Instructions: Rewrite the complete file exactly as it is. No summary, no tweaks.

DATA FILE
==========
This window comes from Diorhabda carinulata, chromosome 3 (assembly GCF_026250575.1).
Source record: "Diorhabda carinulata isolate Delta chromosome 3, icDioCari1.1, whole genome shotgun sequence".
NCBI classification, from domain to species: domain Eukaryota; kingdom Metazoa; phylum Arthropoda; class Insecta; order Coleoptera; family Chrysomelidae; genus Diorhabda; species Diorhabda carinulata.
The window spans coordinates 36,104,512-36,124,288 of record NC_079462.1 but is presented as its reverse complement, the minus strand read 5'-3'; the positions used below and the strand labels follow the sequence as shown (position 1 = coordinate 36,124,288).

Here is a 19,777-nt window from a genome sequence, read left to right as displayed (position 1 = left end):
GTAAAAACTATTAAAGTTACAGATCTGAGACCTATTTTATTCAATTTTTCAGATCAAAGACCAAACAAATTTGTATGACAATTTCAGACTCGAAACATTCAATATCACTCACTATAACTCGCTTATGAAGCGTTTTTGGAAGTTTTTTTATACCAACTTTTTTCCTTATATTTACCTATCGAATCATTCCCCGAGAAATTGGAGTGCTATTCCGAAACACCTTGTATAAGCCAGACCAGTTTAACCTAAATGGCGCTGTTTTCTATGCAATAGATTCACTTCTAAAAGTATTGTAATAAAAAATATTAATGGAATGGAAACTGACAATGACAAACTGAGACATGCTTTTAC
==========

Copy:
This window comes from Diorhabda carinulata, chromosome 3 (assembly GCF_026250575.1).
Source record: "Diorhabda carinulata isolate Delta chromosome 3, icDioCari1.1, whole genome shotgun sequence".
NCBI classification, from domain to species: domain Eukaryota; kingdom Metazoa; phylum Arthropoda; class Insecta; order Coleoptera; family Chrysomelidae; genus Diorhabda; species Diorhabda carinulata.
The window spans coordinates 36,104,512-36,124,288 of record NC_079462.1 but is presented as its reverse complement, the minus strand read 5'-3'; the positions used below and the strand labels follow the sequence as shown (position 1 = coordinate 36,124,288).

Here is a 19,777-nt window from a genome sequence, read left to right as displayed (position 1 = left end):
GTAAAAACTATTAAAGTTACAGATCTGAGACCTATTTTATTCAATTTTTCAGATCAAAGACCAAACAAATTTGTATGACAATTTCAGACTCGAAACATTCAATATCACTCACTATAACTCGCTTATGAAGCGTTTTTGGAAGTTTTTTTATACCAACTTTTTTCCTTATATTTACCTATCGAATCATTCCCCGAGAAATTGGAGTGCTATTCCGAAACACCTTGTATAAGCCAGACCAGTTTAACCTAAATGGCGCTGTTTTCTATGCAATAGATTCACTTCTAAAAGTATTGTAATAAAAAATATTAATGGAATGGAAACTGACAATGACAAACTGAGACATGCTTTTAC